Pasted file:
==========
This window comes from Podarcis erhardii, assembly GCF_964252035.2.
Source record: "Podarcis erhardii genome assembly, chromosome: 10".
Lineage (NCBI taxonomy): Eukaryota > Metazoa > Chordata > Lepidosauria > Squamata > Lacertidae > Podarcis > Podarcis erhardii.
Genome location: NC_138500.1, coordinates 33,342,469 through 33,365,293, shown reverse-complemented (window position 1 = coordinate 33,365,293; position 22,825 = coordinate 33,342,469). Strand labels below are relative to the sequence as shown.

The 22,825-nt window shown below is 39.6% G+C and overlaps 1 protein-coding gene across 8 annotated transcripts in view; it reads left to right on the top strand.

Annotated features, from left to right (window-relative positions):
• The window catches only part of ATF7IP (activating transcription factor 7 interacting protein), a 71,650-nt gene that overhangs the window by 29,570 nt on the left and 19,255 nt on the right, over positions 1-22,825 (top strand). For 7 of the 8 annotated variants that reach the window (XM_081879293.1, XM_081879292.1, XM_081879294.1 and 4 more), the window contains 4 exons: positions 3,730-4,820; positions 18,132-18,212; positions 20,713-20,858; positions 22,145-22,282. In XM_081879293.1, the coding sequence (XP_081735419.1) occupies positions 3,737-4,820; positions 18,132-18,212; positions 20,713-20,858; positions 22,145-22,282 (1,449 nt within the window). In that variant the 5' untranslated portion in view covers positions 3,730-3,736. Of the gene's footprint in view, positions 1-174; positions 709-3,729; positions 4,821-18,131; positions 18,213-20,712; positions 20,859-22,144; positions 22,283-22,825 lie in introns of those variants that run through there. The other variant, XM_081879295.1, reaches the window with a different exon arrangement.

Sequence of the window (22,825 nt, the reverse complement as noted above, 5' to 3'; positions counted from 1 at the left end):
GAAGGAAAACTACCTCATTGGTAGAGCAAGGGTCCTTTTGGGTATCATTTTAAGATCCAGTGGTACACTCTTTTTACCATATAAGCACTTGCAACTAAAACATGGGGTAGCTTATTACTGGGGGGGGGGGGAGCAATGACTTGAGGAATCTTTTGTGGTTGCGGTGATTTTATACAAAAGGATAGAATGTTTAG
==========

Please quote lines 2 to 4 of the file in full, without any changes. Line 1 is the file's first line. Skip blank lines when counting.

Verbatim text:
Source record: "Podarcis erhardii genome assembly, chromosome: 10".
Lineage (NCBI taxonomy): Eukaryota > Metazoa > Chordata > Lepidosauria > Squamata > Lacertidae > Podarcis > Podarcis erhardii.
Genome location: NC_138500.1, coordinates 33,342,469 through 33,365,293, shown reverse-complemented (window position 1 = coordinate 33,365,293; position 22,825 = coordinate 33,342,469). Strand labels below are relative to the sequence as shown.